and the bankruptcy proceeding had been initiated within that period and the assignee appointed. The rights of the parties were therefore fixed before the new law was passed. The assignee had a vested right to the securities, or to their value. The legal obligation to return them or to pay him their value had been incurred by the defendants. To hold that Congress intended by this amendatory statute to take away that right of action is to hold that it intended by a retrospective statute to destroy a vested right of property or an existing right of action. If it be conceded that Congress could do this, the principle is too well established to need the citation of authorities that no law will be construed to act retrospectively unless its language imperatively requires such a construction. We think the clause in the act of 1874 under consideration not only does not require this, but that such an inference is fairly negatived by the provision that the clause shall not take effect until two months after the passage of the act. The evident purpose of this provision was that in cases where such a transfer has been made as sec. 35 of the original act forbids, but had not at the date of the act been covered by the lapse of four months without the initiation of proceedings in bankruptcy, that provision should remain the law of such cases for two months after the act was passed, though it became immediately the rule as to preferences made after its passage. Congress thus showed its intent to provide one rule for cases where the lapse of time had not yet cured the unlawful transfer made before its passage and the rule for such transfers made after its passage, leaving by a very strong inference cases where the rights of parties had been fixed under the old law to be governed by its provisions.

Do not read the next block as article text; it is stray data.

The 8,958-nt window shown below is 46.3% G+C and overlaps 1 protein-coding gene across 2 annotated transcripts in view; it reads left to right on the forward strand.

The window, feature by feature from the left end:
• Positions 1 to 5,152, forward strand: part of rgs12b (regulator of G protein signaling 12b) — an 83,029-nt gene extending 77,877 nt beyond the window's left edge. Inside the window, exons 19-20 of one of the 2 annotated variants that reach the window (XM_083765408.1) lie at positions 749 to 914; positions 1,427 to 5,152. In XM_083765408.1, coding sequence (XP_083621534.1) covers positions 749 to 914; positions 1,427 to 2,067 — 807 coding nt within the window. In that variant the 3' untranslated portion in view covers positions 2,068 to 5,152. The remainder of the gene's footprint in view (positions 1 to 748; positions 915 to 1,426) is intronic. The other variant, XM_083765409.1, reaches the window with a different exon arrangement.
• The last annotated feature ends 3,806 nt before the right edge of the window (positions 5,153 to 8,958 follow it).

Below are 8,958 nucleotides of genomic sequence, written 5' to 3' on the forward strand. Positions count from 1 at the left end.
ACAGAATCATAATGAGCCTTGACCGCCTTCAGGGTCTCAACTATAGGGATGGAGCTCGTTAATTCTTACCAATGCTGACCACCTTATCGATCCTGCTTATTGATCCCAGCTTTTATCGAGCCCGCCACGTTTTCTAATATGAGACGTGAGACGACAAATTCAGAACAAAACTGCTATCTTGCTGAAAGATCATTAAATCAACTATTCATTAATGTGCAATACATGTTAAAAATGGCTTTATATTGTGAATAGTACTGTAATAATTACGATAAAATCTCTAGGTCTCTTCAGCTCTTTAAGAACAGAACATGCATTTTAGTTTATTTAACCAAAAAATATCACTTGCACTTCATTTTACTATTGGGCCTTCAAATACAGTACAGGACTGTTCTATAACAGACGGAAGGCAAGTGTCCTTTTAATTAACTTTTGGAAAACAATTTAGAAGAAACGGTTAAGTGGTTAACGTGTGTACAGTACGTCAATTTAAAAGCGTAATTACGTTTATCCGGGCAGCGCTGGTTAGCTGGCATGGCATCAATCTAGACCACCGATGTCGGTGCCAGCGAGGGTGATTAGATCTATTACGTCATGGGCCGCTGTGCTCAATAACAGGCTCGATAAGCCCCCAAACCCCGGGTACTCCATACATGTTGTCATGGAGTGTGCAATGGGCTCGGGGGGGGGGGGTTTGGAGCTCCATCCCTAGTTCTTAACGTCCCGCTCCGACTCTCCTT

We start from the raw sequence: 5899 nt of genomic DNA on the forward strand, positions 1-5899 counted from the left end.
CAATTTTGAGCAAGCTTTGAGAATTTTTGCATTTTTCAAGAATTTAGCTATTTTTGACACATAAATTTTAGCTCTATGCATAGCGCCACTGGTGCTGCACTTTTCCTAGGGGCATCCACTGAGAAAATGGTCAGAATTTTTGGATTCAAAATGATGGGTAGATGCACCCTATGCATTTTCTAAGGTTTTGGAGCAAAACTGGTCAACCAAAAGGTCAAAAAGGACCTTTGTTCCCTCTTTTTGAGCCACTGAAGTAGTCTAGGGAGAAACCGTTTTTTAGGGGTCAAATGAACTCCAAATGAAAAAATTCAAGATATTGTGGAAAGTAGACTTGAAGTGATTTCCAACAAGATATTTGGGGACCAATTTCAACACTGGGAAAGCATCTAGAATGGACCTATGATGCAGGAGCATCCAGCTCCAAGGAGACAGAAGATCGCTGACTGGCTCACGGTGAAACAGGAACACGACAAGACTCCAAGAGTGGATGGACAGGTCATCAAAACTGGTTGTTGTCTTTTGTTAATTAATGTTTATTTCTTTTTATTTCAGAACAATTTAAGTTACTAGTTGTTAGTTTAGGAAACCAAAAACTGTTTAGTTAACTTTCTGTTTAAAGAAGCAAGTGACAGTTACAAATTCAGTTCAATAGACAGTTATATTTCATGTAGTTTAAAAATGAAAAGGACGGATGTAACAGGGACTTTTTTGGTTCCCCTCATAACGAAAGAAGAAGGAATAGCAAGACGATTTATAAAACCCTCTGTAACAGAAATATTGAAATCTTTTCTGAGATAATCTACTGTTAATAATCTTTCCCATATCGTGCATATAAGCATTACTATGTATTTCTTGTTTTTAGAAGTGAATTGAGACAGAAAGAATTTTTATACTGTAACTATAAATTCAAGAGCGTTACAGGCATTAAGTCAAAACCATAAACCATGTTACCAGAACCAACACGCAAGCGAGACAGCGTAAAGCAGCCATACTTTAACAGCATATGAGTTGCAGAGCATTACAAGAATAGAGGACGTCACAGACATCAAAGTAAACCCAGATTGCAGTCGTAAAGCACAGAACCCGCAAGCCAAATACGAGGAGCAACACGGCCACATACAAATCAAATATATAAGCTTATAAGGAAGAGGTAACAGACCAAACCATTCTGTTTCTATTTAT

There is no question but what Congress could by a statute have limited the time within which an action should be brought in the future, so as to have barred the present action, which was commenced nearly a year after the new law went into effect. But this statute is not a statute of limitation of actions, but a declaration of a period when an act otherwise voidable shall be held to be valid, and we see no reason to believe that in making a new rule on that subject, Congress intended to
make it retrospective for the purpose of destroying rights of property or rights of action which had become vested before the passage of the law.